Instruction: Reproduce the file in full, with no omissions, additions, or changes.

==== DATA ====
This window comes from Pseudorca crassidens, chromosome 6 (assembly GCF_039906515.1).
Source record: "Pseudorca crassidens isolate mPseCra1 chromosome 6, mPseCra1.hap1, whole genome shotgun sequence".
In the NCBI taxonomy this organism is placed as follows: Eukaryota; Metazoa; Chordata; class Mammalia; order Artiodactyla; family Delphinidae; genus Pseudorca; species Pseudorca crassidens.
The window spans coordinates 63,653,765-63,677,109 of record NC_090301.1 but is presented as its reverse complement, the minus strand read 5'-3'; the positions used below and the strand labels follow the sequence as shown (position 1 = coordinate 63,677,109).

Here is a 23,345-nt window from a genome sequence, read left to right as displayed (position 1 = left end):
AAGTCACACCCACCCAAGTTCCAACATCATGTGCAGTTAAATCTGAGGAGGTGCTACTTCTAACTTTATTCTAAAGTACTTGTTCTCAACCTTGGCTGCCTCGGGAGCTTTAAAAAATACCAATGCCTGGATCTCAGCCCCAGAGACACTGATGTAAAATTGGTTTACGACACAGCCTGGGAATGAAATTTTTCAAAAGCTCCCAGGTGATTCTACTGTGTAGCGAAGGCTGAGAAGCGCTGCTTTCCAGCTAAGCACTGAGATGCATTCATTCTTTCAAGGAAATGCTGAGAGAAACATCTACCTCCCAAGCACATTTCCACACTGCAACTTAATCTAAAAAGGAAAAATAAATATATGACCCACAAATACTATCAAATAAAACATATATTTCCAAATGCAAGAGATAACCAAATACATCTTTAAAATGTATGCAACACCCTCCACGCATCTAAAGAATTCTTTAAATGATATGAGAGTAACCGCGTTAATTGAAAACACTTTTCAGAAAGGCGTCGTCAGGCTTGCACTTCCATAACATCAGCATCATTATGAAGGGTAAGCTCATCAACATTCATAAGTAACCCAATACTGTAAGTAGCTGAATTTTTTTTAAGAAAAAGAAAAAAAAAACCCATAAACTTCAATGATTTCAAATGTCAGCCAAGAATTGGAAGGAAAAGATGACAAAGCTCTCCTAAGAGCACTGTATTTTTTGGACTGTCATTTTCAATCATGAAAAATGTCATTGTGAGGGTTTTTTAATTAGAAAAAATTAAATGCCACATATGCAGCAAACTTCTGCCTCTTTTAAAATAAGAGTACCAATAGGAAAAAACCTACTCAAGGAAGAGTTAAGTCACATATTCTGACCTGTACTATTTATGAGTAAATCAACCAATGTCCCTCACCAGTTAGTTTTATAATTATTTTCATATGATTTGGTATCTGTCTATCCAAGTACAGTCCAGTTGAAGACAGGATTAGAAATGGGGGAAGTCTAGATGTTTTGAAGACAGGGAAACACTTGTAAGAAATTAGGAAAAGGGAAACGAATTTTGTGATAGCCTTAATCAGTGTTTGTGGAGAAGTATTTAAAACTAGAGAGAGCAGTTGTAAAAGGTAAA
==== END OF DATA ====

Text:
This window comes from Pseudorca crassidens, chromosome 6 (assembly GCF_039906515.1).
Source record: "Pseudorca crassidens isolate mPseCra1 chromosome 6, mPseCra1.hap1, whole genome shotgun sequence".
In the NCBI taxonomy this organism is placed as follows: Eukaryota; Metazoa; Chordata; class Mammalia; order Artiodactyla; family Delphinidae; genus Pseudorca; species Pseudorca crassidens.
The window spans coordinates 63,653,765-63,677,109 of record NC_090301.1 but is presented as its reverse complement, the minus strand read 5'-3'; the positions used below and the strand labels follow the sequence as shown (position 1 = coordinate 63,677,109).

Here is a 23,345-nt window from a genome sequence, read left to right as displayed (position 1 = left end):
AAGTCACACCCACCCAAGTTCCAACATCATGTGCAGTTAAATCTGAGGAGGTGCTACTTCTAACTTTATTCTAAAGTACTTGTTCTCAACCTTGGCTGCCTCGGGAGCTTTAAAAAATACCAATGCCTGGATCTCAGCCCCAGAGACACTGATGTAAAATTGGTTTACGACACAGCCTGGGAATGAAATTTTTCAAAAGCTCCCAGGTGATTCTACTGTGTAGCGAAGGCTGAGAAGCGCTGCTTTCCAGCTAAGCACTGAGATGCATTCATTCTTTCAAGGAAATGCTGAGAGAAACATCTACCTCCCAAGCACATTTCCACACTGCAACTTAATCTAAAAAGGAAAAATAAATATATGACCCACAAATACTATCAAATAAAACATATATTTCCAAATGCAAGAGATAACCAAATACATCTTTAAAATGTATGCAACACCCTCCACGCATCTAAAGAATTCTTTAAATGATATGAGAGTAACCGCGTTAATTGAAAACACTTTTCAGAAAGGCGTCGTCAGGCTTGCACTTCCATAACATCAGCATCATTATGAAGGGTAAGCTCATCAACATTCATAAGTAACCCAATACTGTAAGTAGCTGAATTTTTTTTAAGAAAAAGAAAAAAAAAACCCATAAACTTCAATGATTTCAAATGTCAGCCAAGAATTGGAAGGAAAAGATGACAAAGCTCTCCTAAGAGCACTGTATTTTTTGGACTGTCATTTTCAATCATGAAAAATGTCATTGTGAGGGTTTTTTAATTAGAAAAAATTAAATGCCACATATGCAGCAAACTTCTGCCTCTTTTAAAATAAGAGTACCAATAGGAAAAAACCTACTCAAGGAAGAGTTAAGTCACATATTCTGACCTGTACTATTTATGAGTAAATCAACCAATGTCCCTCACCAGTTAGTTTTATAATTATTTTCATATGATTTGGTATCTGTCTATCCAAGTACAGTCCAGTTGAAGACAGGATTAGAAATGGGGGAAGTCTAGATGTTTTGAAGACAGGGAAACACTTGTAAGAAATTAGGAAAAGGGAAACGAATTTTGTGATAGCCTTAATCAGTGTTTGTGGAGAAGTATTTAAAACTAGAGAGAGCAGTTGTAAAAGGTAAA